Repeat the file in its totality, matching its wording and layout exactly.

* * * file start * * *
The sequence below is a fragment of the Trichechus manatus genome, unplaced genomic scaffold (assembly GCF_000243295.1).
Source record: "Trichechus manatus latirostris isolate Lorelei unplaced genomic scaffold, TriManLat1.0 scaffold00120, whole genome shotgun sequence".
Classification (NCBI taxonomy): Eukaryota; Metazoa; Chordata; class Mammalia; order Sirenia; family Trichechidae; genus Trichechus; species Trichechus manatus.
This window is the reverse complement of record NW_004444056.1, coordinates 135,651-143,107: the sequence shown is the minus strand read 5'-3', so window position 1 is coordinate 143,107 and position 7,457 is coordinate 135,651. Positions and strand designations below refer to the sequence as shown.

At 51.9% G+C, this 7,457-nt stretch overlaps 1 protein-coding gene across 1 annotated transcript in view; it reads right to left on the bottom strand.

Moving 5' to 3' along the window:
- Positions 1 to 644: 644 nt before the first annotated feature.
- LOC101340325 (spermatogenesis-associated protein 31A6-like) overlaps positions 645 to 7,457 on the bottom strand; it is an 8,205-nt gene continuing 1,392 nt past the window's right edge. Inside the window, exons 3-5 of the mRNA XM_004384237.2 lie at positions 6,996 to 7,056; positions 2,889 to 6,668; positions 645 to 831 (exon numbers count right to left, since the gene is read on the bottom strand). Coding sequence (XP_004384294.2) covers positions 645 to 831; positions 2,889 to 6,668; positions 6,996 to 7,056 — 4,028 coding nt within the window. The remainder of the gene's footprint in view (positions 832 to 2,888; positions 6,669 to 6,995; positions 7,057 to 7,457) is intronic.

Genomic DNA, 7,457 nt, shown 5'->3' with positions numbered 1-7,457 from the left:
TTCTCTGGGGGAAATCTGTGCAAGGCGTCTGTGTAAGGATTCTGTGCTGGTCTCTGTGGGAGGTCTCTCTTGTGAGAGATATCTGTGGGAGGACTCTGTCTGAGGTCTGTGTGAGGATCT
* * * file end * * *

The sequence below is a fragment of the Trichechus manatus genome, unplaced genomic scaffold (assembly GCF_000243295.1).
Source record: "Trichechus manatus latirostris isolate Lorelei unplaced genomic scaffold, TriManLat1.0 scaffold00120, whole genome shotgun sequence".
Classification (NCBI taxonomy): Eukaryota; Metazoa; Chordata; class Mammalia; order Sirenia; family Trichechidae; genus Trichechus; species Trichechus manatus.
This window is the reverse complement of record NW_004444056.1, coordinates 135,651-143,107: the sequence shown is the minus strand read 5'-3', so window position 1 is coordinate 143,107 and position 7,457 is coordinate 135,651. Positions and strand designations below refer to the sequence as shown.

At 51.9% G+C, this 7,457-nt stretch overlaps 1 protein-coding gene across 1 annotated transcript in view; it reads right to left on the bottom strand.

Moving 5' to 3' along the window:
- Positions 1 to 644: 644 nt before the first annotated feature.
- LOC101340325 (spermatogenesis-associated protein 31A6-like) overlaps positions 645 to 7,457 on the bottom strand; it is an 8,205-nt gene continuing 1,392 nt past the window's right edge. Inside the window, exons 3-5 of the mRNA XM_004384237.2 lie at positions 6,996 to 7,056; positions 2,889 to 6,668; positions 645 to 831 (exon numbers count right to left, since the gene is read on the bottom strand). Coding sequence (XP_004384294.2) covers positions 645 to 831; positions 2,889 to 6,668; positions 6,996 to 7,056 — 4,028 coding nt within the window. The remainder of the gene's footprint in view (positions 832 to 2,888; positions 6,669 to 6,995; positions 7,057 to 7,457) is intronic.

Genomic DNA, 7,457 nt, shown 5'->3' with positions numbered 1-7,457 from the left:
TTCTCTGGGGGAAATCTGTGCAAGGCGTCTGTGTAAGGATTCTGTGCTGGTCTCTGTGGGAGGTCTCTCTTGTGAGAGATATCTGTGGGAGGACTCTGTCTGAGGTCTGTGTGAGGATCT